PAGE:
Contemplation on CompilingPosted on January, 19 2016
Computer programs that analyze and generate data that can be interpreted by lower-level systems (also known as compilers) are critical to any software developer out there. Few have ventured into how compilers generate the code that runs the programs they have meticulously designed, although understanding compilers and how they operate can help you understand why a computer program even has a chance to run on a piece of silicon.
Everyone who has played about with programming and had to use a compiler understands a few basic facts about what a compiler does:
Looks at syntactically correct code and builds an abstract tree of data representing the code
Iterates over built 'understanding' of the code to compile and translates into lower-level commands and subroutines
Links with external libraries and spits out an executable that does what the original code meant to do
Beyond that, mainstream compilers implement further steps such as many different standards and optimization for specific platforms. When going out to implement a compiler there are a myriad of things to consider for even the most simplistic compiler out there. The first step is how a compiler can translate code such as
int x = 3; into its own meaning.
A way to make a computer program understand code is using a 'Lexer', or what is known as Lexical Analysis. Put in layman's terms, this process takes a string such as
int x = 3; and parses each digestible bit of information that string provides into what can be called 'tokens'. For example, on the string
int x = 3; the list of tokens would be as follows:
||End of statemnet|
From this table, each string is represented as an individual 'Token Type'. Building on top of this analysis, using computational logic these arrays of tokens and strings can be classified much easier than if the string were given as is. Once a string of tokens is classified an auxiliary algorithm can apply the values provided into a set of op-codes designed for that specific purpose.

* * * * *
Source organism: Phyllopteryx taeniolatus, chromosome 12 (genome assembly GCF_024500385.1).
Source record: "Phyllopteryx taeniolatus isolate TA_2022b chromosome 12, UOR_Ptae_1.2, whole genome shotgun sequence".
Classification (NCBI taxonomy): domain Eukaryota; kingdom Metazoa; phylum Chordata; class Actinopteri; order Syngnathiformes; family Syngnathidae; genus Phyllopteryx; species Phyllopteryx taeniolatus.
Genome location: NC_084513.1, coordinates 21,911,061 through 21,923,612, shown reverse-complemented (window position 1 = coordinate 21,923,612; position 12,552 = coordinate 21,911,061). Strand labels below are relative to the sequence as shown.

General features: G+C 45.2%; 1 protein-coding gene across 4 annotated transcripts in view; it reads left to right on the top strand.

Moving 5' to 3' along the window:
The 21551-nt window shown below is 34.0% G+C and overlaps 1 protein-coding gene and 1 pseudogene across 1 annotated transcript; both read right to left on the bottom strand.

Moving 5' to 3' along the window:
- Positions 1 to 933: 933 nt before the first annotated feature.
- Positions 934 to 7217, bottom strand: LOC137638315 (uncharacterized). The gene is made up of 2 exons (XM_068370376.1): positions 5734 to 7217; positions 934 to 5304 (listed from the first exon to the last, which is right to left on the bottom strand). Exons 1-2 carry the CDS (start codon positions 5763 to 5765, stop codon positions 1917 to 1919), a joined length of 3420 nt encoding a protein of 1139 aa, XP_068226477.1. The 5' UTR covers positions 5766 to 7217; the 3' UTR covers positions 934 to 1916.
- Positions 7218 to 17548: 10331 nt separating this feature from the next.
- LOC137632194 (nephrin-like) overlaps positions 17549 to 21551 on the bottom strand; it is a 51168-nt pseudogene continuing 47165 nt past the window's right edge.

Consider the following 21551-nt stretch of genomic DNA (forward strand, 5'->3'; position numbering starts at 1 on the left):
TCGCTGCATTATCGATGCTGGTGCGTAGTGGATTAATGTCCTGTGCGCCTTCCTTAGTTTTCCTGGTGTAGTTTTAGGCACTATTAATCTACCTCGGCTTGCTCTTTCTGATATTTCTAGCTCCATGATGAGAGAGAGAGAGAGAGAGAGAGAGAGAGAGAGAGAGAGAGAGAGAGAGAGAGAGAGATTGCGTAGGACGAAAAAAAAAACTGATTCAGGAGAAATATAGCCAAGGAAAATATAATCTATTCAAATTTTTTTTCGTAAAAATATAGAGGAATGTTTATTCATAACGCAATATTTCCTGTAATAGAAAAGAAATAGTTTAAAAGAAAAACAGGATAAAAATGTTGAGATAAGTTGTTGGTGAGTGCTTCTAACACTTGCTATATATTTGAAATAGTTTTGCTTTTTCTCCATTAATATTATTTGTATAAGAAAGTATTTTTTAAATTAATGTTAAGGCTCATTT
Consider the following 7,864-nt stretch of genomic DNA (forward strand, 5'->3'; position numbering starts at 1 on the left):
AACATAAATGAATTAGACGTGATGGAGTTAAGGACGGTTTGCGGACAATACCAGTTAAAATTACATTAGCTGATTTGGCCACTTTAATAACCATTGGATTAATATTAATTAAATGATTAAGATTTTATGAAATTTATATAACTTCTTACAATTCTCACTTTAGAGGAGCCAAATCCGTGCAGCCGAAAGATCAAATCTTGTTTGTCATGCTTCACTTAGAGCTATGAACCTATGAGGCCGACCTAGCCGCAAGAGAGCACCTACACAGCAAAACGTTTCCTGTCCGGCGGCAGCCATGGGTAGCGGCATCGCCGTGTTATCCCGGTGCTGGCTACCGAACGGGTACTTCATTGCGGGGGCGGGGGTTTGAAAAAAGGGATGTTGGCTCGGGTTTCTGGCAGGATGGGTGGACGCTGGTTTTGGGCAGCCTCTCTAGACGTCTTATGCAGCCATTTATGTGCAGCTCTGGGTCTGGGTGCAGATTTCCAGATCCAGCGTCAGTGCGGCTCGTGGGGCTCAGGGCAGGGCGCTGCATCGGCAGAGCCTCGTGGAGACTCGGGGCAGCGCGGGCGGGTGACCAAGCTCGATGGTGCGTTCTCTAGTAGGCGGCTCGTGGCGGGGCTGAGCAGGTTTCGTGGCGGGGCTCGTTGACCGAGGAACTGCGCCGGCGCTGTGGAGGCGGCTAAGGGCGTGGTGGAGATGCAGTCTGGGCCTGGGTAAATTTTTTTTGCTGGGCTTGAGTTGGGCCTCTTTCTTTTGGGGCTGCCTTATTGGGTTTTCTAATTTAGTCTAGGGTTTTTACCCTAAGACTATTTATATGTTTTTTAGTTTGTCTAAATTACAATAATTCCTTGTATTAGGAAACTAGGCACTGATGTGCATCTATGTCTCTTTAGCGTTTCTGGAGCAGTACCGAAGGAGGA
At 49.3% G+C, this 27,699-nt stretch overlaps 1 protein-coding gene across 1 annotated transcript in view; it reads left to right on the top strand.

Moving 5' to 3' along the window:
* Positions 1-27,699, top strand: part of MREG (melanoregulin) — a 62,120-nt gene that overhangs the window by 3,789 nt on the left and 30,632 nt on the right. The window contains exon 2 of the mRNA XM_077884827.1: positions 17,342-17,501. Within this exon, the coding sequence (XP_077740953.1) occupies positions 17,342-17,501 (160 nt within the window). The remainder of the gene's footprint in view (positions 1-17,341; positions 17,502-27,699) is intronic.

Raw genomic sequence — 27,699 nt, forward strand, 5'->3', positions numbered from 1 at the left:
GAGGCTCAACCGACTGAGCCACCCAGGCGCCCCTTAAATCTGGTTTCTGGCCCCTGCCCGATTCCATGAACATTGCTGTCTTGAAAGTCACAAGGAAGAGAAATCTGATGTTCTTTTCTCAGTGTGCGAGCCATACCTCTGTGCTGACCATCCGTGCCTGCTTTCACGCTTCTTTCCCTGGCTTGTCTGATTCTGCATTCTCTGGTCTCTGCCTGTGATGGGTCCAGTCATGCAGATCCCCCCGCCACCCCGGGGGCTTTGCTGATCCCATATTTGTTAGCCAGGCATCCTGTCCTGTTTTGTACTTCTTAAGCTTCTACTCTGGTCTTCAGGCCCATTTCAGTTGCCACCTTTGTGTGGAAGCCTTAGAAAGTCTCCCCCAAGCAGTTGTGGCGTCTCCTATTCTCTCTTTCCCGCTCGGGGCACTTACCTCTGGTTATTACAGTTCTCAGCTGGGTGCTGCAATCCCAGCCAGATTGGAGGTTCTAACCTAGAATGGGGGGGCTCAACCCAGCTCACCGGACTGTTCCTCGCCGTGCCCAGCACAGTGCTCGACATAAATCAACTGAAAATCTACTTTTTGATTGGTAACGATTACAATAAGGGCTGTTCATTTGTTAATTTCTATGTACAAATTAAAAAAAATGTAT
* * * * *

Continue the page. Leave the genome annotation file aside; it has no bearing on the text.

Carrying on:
What is a variable?
The biggest concept in computer programming that one comes across is the idea of a variable. When you assign a variable, you generally intend to change its value. For this to happen, you have to know where to find the variable. This is where compilers come in. Tell a computer to find
mySuperImportantVariable, and it will act very confused. A computer only knows how to find a value based on a number. But wait, you said? Your program uses human-readable words for variables? Well, no. Code uses human-friendly, easy-to-remember words for variable names. To a computer, these easy-to-remember words take a long time to find due to the amount of different names that can possibly exist given a string with the length
n. Before code is compiled into an executable program, the compiler must translate these easy to remember names into specific addresses in some region of memory. For this to happen, the compiler must know how to translate these names into addresses.
Translating human readable names into addresses boils down to counting ducks. For each instantiated variable, depending on scope, will be assigned a unique identifier that, for all intensive purposes, can just be a number. Each variable in the run-time environment would be just an integer pointing to a location in memory, whether it is a function, object, or a fundamental data type.
Each and every program ever ran uses a compiler (or assembler) to translate human-friendly syntax into the simplistic instructions that computers can understand.
One good reading into simple compilers is Let's build a compiler, by Jack Crenshaw. It covers the concepts required to make a simplistic compiler and a basic programming language.